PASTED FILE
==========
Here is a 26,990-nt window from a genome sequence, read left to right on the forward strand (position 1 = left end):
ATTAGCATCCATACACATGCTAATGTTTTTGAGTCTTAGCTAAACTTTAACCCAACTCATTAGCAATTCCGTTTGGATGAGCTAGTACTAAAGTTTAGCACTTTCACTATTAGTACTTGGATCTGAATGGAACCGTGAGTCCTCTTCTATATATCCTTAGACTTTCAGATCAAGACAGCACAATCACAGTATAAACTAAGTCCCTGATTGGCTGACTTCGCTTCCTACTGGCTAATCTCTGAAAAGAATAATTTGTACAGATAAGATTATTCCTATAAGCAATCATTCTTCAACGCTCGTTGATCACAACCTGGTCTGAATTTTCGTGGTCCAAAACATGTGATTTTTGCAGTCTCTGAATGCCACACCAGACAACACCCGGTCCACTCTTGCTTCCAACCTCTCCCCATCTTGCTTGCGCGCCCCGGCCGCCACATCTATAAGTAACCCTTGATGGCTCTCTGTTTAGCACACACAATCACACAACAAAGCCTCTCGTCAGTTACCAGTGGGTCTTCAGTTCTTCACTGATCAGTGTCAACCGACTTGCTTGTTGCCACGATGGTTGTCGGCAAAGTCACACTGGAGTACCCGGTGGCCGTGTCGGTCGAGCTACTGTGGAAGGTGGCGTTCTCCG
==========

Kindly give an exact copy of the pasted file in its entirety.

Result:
Here is a 26,990-nt window from a genome sequence, read left to right on the forward strand (position 1 = left end):
ATTAGCATCCATACACATGCTAATGTTTTTGAGTCTTAGCTAAACTTTAACCCAACTCATTAGCAATTCCGTTTGGATGAGCTAGTACTAAAGTTTAGCACTTTCACTATTAGTACTTGGATCTGAATGGAACCGTGAGTCCTCTTCTATATATCCTTAGACTTTCAGATCAAGACAGCACAATCACAGTATAAACTAAGTCCCTGATTGGCTGACTTCGCTTCCTACTGGCTAATCTCTGAAAAGAATAATTTGTACAGATAAGATTATTCCTATAAGCAATCATTCTTCAACGCTCGTTGATCACAACCTGGTCTGAATTTTCGTGGTCCAAAACATGTGATTTTTGCAGTCTCTGAATGCCACACCAGACAACACCCGGTCCACTCTTGCTTCCAACCTCTCCCCATCTTGCTTGCGCGCCCCGGCCGCCACATCTATAAGTAACCCTTGATGGCTCTCTGTTTAGCACACACAATCACACAACAAAGCCTCTCGTCAGTTACCAGTGGGTCTTCAGTTCTTCACTGATCAGTGTCAACCGACTTGCTTGTTGCCACGATGGTTGTCGGCAAAGTCACACTGGAGTACCCGGTGGCCGTGTCGGTCGAGCTACTGTGGAAGGTGGCGTTCTCCG